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regular-article-logo Friday, 19 April 2024

Christians seek cover from Sangh outfits

Plea in Karnataka for police protection for Christmas

K.M. Rakesh Bangalore Published 03.12.22, 03:45 AM
The Christian community has already expressed resentment about the anti-conversion law and expressed concerns at the possibility of misusing them to target anyone engaged in humanitarian work.

The Christian community has already expressed resentment about the anti-conversion law and expressed concerns at the possibility of misusing them to target anyone engaged in humanitarian work. Representational picture

A Christian organisation has sought police protection for the community and its places of worship during Christmas celebrations in the wake of recent attacks.

While Sangh Parivar outfits have been targeting Christian places of worship, the anti-conversion law that has come into effect in the state has led to arrests of members of the community for alleged proselytisation.

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Akhila Bharath Christha Mahasabha sought police protection across Karnataka as the past year witnessed several instances of members of Sangh Parivar outfits barging in and disturbing prayers alleging forced conversions of Hindus.

“We submitted a memorandum to the director-general of police as we fear attacks on our community, our places of worship and events like Christmas carols. The anti-conversion law has only made things difficult for us since even an innocent activity like singing carols or presenting Christmas gifts could be misconstrued as an attempt to lure someone into our religion,” Prajwal Swamy, president of the city-based organisation, told The Telegraph on Friday.

“The police department has assured us that the matter would be communicated to district chiefs and then to the local police stations,” he said.

The current dispensation helmed by Basavaraj Bommai had first taken the ordinance route to enforce The Karnataka Protection of Right to Freedom of Religion Ordinance, 2022, in May. The act passed in September replaced the ordinance.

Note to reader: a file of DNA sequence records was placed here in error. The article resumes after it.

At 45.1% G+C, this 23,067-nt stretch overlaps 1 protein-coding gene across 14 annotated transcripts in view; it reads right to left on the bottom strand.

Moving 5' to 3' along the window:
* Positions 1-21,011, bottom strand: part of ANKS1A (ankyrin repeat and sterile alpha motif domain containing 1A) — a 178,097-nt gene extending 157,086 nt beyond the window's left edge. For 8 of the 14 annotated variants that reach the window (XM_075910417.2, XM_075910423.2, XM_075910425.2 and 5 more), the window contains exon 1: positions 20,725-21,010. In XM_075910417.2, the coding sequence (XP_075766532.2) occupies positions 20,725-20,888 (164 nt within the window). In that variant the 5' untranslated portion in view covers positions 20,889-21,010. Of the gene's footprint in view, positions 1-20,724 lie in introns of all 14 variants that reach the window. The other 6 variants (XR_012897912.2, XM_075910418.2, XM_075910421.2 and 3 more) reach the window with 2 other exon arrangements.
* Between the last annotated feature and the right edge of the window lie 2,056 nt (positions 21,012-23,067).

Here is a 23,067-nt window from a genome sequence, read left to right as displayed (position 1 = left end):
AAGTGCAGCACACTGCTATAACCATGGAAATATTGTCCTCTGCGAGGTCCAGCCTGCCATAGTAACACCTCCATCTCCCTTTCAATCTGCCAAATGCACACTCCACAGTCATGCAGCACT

“Five persons have been arrested last month under this law and we fear that any Christmas-related activity could be misinterpreted as attempts to proselytise. So we want adequate protection for our community, our places of worship and our events,” said Swamy.

Last month, Mandya police arrested five persons who were found distributing Christian religious pamphlets outside a church. Some locals who took objection alerted the police who arrested them under the law against conversions by fraud, coercion or allurement. Those convicted under the law can face jail terms between three and five years apart from a penalty of Rs 25,000.

Proselytising a minor or members of the SC/ST communities can fetch three to 10 years in jail besides Rs 50,000 as penalty while mass conversions can lead to a jail term of three to 10 years and Rs 1 lakh penalty.

The new law also tightened the process of religious conversions as each individual intending to embrace another faith has to give notice to the district magistrate 60 days in advance.

Any person initiating someone into a religion, such as a priest, also needs to inform the district magistrate 30 days ahead of the ritual.

Once converted, the individual has to once again inform the district magistrate within 30 days. All converted persons would lose caste-based reservation benefits.

The Christian community has already expressed resentment about the law and expressed concerns at the possibility of misusing them to target anyone engaged in humanitarian work.

Swamy said he feared trouble as the state was heading to elections in another four months.

“That is another reason why we don’t want anything untoward to happen during the Christmas celebrations that are held from December 1 to 31 each year.”

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